Schneier on Security
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March 14, 2005
Tracking Bot Networks
This is a fascinating piece of research on bot networks: networks of compromised computers that can be remotely controlled by an attacker. The paper details how bots and bot networks work, who uses them, how they are used, and how to track them.
From the conclusion:
In this paper we have attempted to demonstrate how honeynets can help us understand how botnets work, the threat they pose, and how attackers control them. Our research shows that some attackers are highly skilled and organized, potentially belonging to well organized crime structures. Leveraging the power of several thousand bots, it is viable to take down almost any website or network instantly. Even in unskilled hands, it should be obvious that botnets are a loaded and powerful weapon. Since botnets pose such a powerful threat, we need a variety of mechanisms to counter it.
Decentralized providers like Akamai can offer some redundancy here, but very large botnets can also pose a severe threat even against this redundancy. Taking down of Akamai would impact very large organizations and companies, a presumably high value target for certain organizations or individuals. We are currently not aware of any botnet usage to harm military or government institutions, but time will tell if this persists.
In the future, we hope to develop more advanced honeypots that help us to gather information about threats such as botnets. Examples include Client honeypots that actively participate in networks (e.g. by crawling the web, idling in IRC channels, or using P2P-networks) or modify honeypots so that they capture malware and send it to anti-virus vendors for further analysis. As threats continue to adapt and change, so must the security community.
Posted on March 14, 2005 at 10:46 AM
• 9 Comments
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I get probed incessantly. Thankfully, the firewall stops it. But I have friends that don't have any protection, and who have sharing enabled...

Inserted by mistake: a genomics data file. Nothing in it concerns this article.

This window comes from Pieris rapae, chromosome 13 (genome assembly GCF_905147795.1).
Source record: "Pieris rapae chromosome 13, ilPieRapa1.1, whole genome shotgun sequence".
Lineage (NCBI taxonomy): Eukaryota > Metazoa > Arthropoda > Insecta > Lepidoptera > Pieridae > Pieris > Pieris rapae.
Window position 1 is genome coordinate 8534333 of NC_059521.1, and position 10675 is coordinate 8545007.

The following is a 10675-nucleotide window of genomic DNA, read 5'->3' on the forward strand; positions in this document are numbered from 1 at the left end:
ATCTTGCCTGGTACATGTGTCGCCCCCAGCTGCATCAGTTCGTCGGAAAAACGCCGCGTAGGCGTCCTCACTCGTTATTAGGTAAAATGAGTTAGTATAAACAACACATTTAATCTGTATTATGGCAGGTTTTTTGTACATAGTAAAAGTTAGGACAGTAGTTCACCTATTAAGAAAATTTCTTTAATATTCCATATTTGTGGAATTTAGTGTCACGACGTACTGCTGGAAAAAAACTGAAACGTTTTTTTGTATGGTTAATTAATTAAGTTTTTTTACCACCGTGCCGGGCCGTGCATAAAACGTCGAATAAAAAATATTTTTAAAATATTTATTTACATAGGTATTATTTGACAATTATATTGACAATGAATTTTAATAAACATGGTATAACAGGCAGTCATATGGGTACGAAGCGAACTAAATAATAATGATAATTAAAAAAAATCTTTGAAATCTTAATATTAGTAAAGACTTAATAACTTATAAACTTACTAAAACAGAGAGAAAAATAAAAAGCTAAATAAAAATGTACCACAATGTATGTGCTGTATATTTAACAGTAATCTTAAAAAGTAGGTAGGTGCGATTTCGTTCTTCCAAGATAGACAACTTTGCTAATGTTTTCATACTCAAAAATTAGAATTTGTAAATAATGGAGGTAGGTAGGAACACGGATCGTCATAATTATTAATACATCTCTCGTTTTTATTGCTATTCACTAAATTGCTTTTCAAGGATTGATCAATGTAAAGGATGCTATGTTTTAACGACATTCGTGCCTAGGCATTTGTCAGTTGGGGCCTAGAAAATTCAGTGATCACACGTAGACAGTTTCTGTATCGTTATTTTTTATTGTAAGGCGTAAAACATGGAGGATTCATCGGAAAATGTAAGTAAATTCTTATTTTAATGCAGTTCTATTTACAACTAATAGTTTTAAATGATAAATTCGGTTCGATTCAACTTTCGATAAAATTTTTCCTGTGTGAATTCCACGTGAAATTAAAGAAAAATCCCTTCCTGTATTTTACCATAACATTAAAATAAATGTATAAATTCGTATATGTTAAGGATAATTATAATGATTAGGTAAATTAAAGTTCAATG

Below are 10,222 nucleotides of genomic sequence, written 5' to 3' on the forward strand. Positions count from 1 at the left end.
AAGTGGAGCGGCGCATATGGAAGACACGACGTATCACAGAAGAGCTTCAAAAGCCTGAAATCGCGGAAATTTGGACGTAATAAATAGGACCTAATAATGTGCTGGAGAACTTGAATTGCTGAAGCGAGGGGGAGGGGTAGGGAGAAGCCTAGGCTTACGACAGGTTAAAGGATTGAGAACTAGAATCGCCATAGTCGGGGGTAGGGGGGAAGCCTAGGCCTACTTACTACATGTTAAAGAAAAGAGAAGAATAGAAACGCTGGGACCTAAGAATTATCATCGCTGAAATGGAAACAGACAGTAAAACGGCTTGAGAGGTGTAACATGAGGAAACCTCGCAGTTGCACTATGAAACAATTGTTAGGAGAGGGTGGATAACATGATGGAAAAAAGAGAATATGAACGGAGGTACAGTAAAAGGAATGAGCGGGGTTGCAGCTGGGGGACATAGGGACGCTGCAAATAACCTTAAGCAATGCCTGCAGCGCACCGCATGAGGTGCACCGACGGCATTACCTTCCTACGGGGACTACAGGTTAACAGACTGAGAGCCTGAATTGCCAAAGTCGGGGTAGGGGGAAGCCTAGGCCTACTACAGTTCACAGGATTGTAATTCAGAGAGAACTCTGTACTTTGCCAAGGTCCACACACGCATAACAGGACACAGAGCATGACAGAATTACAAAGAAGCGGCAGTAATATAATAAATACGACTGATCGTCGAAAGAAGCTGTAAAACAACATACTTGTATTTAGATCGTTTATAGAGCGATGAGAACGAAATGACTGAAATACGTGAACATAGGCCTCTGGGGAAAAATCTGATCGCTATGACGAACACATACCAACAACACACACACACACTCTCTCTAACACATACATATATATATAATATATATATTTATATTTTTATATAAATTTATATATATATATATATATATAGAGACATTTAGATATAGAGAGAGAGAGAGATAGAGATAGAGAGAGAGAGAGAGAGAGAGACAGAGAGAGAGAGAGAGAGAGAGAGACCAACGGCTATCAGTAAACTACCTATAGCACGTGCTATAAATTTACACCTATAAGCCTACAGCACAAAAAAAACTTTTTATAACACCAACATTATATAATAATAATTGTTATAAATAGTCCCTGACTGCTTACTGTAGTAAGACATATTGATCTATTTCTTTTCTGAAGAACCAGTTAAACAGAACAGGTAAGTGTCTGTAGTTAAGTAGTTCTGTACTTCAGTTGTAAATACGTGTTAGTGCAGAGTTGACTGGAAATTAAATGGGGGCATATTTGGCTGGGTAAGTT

And the ISP's don't care.
I've also seen botnets used for trackback spam runs. In contrast to spammers using proxies, the botnet spam runs are often brief and intense. I keep wondering if the spammer leases the botnet for a finite time period?
I wonder if this information could be used to shut botnets down. Let's say you've got your honeypot setup and have allowed it to be infected. You analyze the traffic and figure out how to get on the bot network yourself. You also find out the bot command for the bots to update themselves to a new revision.
Now you setup your own update, get on the bot server, and issue the command to update from your own server (the update commands shown seem to allow any HTTP URI to be specified). The bot network disappears as soon as the update is applied.
The question is what your update should do. This is walking rather close to vigilante justice. It could potentially:
* Do nothing
* Popup a simple window informing the user that their machine has been infected
* Download and apply patches
Personally, I'd never go as far as trying to patch another person's machine. But "Do nothing" leaves the machine open for the next attacker. Informing a user (perhaps with a link to a website for more information) seems the best option.
Also, by killing the bot net, you destroy any information you could have gotten out of it, such as the identity of the owner.
I suspect that in time, malware writers will stop using the (stripped-down) IRC protocol and use another simple RPC protocol. As the paper states, IRC is bloated (even in this simplified form) for this task. Switching to another (perhaps custom) RPC protocol will make anaylisis harder, but not substantially so.
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